Maryam and the myth of “the male is not like the female.”


Maryam and the myth of  “the male is not like the female.”

Asma Lamrabet

September 2015


The story of Maryam’s birth as related by the Qur’an begins with an invocation by her mother who is named imra’atu ‘Imran “the wife of ‘Imran”. Maryam’s mother, also known as Hannah by Muslim historians or Anne according to the Christian tradition,[1] is described as a fervent believer. At the end of a long barrenness and numerous supplications to her Creator, she finally saw her desire to give birth fulfilled at an advanced age. Stunned by joy at the announcement of her deeply yearned for pregnancy, she made a vow of consecration of the future child to God, as a mark both of her recognition and her infinite gratitude. The Qur’an describes the episode in the following way:

“’Imran’s wife said, ‘Lord, I have dedicated what is growing in my womb entirely to You; so accept this from me. You are the One who hears and knows all,’” Qur’an 3:35

Hannah, a deeply religious woman, ardently wished to offer her future child to God. Translated into the language of the time, it was tantamount to saying that the child would be fully devoted to the service of the sacred Temple. Indeed, according to tradition, the Jewish rite allowed the possibility of dedicating young children, as early as their birth, to the service of the Sanctuary, but only boys because – also according to custom – the menstruation of girls was considered as a source of impurity. Throughout time and human history it is evident that discrimination against the female gender has been a common occurrence and is further visible within the domain of the sacred, mistakenly considered as a male prerogative by divine order. According to the logic of the existing customs, to undertake her commitment, Hannah had to bear a son who would fulfil this religious mission specifically assigned to the most virtuous of men. She therefore dreamt of seeing her future child amongst God’s faithful; amongst the chosen ones of the city. She wanted her child to be muharraran, i.e. liberated and emancipated from the enslavement of this lower world. The Qur’anic exegesis, both classical[2] and mystical, expresses Hannah’s aspiration of seeing her future child liberated from the dependence on base passions and liberated from the demands of his carnal soul.

She desired him to be fully devoted to the love of God, to His obedience and at the service of His friends, His worshippers, those who lived in the Sacred House.[3] This interpretation concurs with that of Sayyid Qtub, who describes Maryam’s mother as a pious soul, who by offering the fruits of her womb to her Creator, gave us at the same time a beautiful lesson on human liberation. She wanted him liberated from everything but HIM. It is a perfect translation of the submission to God, the sublime image of the deep commitment to the principle of the oneness of God or tawhid.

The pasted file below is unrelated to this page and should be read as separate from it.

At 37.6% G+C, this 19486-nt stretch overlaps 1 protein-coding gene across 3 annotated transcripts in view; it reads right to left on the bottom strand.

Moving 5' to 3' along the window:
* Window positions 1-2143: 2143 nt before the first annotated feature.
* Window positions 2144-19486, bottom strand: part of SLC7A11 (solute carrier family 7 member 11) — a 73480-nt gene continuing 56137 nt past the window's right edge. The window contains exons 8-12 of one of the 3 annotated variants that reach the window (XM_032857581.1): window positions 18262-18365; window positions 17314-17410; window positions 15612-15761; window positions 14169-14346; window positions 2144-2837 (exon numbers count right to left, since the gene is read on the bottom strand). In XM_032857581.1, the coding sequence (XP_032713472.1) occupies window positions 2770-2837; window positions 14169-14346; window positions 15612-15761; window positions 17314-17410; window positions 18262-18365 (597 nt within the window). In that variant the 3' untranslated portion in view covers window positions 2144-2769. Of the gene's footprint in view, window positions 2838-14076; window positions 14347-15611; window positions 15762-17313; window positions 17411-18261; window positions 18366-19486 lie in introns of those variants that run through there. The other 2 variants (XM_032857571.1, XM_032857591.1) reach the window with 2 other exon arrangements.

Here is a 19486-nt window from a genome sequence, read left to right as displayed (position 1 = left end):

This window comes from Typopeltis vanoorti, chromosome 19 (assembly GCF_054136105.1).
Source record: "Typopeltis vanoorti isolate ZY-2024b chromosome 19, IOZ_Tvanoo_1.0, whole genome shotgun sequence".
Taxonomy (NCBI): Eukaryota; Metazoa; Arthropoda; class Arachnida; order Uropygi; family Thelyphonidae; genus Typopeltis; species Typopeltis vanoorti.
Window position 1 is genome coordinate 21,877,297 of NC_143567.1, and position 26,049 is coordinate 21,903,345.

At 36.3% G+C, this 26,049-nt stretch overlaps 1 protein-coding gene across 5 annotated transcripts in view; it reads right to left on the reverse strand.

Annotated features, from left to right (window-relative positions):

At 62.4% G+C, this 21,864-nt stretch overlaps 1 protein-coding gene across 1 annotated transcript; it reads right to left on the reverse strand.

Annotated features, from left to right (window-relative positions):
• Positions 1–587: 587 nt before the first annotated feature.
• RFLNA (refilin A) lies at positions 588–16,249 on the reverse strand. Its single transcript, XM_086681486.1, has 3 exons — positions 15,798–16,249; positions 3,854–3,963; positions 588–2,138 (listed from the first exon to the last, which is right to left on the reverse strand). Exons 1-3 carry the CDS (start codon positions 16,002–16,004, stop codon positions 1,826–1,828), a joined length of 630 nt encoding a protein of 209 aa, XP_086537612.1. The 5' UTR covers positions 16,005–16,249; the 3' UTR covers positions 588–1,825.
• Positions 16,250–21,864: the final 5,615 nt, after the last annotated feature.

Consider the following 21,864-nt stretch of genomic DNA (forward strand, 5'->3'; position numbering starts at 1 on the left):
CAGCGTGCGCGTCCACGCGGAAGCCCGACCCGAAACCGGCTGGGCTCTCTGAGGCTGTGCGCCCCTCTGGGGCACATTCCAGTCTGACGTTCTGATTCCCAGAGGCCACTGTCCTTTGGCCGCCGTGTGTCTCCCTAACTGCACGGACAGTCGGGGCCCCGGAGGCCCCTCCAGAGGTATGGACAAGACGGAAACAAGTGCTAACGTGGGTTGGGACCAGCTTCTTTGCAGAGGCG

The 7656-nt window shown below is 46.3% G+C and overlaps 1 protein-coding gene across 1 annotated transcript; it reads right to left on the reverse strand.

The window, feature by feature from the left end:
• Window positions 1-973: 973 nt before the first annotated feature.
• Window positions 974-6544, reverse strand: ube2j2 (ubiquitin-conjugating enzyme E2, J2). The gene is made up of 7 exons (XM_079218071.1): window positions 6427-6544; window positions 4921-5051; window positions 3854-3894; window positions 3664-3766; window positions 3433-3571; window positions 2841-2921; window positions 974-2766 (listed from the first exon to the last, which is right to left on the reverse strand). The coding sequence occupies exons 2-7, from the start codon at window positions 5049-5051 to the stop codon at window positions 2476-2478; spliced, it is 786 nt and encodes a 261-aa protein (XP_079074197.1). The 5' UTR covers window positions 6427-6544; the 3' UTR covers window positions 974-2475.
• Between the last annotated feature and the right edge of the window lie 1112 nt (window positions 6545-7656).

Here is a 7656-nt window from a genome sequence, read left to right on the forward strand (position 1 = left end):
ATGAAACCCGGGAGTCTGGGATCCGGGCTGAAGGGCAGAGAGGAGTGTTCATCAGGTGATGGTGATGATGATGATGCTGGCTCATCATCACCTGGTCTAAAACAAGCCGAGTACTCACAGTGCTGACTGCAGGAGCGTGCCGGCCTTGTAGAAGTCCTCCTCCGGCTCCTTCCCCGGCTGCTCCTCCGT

But imagine her surprise at the birth of her child when she realized that God had granted her a daughter. How could it possible for a girl to fulfil this religious function, the exclusive preserve of the male gender? Hannah, initially, appears somewhat disappointed to have given birth to a daughter. The Qur’an recounts her thinly veiled sadness at having “a poor girl” while she had promised to dedicate her future child, a boy as one might expect, to the religious consecration of the time. Distraught, she finds herself apologizing before her Lord:

But when she gave birth, she said, ‘My Lord! I have given birth to a girl’ - God knew best what she had given birth to: the male is not like the female (wa laysa adh-dhakaru kal unthâ).  ‘I name her Mary and I commend her and her offspring to Your protection from the rejected Satan.’” Qur’an 3:36

Hannah was therefore saddened but above all she was fearful of having disappointed her Creator and of not being able to fulfil her promise. But through her sad disillusion, one can perceive a feeling of latent revolt towards the injustice of this discriminatory practice; a bitter assessment expressed to God in the guise of a personal lament: “The male is not like the female.” Hannah denounced the established social order that prevented girls from accessing this religious power! In this intimate interview with God, Hannah laments, beseeches and confides in her Creator. She wants to believe until the very end that her vow of consecration can be fulfilled even with a daughter! She begs God to accept her and to preserve her: I name her Mary and I commend her and her offspring to Your protection. In the language of the time, “Maryam” meant “pious person” or “servant of God”.[4] Hannah was expressing through this forename her determination but also her trust in the divine answer.

The classical exegesis attributes the verse “God knew best what she had given birth to” to God Himself, who answers Hannah’s lament with the assurance that the daughter He had granted her, was actually infinitely better than the boy she had hoped for, and that the future in store for her daughter was far from what she predicted for the long-awaited boy![5] Hannah’s wish was fulfilled and God asserts in the following verse: